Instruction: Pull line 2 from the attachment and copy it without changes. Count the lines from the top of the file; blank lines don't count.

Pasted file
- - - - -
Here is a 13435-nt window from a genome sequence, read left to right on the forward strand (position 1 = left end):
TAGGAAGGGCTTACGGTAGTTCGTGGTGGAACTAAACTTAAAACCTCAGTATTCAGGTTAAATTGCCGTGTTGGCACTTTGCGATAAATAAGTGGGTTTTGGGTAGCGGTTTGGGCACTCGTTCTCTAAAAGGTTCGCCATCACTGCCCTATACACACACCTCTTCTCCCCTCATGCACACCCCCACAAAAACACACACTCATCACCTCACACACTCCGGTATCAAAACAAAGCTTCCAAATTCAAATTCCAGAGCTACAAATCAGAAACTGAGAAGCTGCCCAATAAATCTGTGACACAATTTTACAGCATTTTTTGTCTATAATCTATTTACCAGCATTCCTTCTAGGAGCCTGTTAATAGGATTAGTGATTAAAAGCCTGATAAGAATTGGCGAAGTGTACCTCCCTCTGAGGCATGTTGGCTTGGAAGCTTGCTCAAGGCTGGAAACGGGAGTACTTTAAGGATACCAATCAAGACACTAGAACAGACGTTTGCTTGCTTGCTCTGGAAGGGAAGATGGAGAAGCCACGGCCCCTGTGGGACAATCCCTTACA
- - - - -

TAGGAAGGGCTTACGGTAGTTCGTGGTGGAACTAAACTTAAAACCTCAGTATTCAGGTTAAATTGCCGTGTTGGCACTTTGCGATAAATAAGTGGGTTTTGGGTAGCGGTTTGGGCACTCGTTCTCTAAAAGGTTCGCCATCACTGCCCTATACACACACCTCTTCTCCCCTCATGCACACCCCCACAAAAACACACACTCATCACCTCACACACTCCGGTATCAAAACAAAGCTTCCAAATTCAAATTCCAGAGCTACAAATCAGAAACTGAGAAGCTGCCCAATAAATCTGTGACACAATTTTACAGCATTTTTTGTCTATAATCTATTTACCAGCATTCCTTCTAGGAGCCTGTTAATAGGATTAGTGATTAAAAGCCTGATAAGAATTGGCGAAGTGTACCTCCCTCTGAGGCATGTTGGCTTGGAAGCTTGCTCAAGGCTGGAAACGGGAGTACTTTAAGGATACCAATCAAGACACTAGAACAGACGTTTGCTTGCTTGCTCTGGAAGGGAAGATGGAGAAGCCACGGCCCCTGTGGGACAATCCCTTACA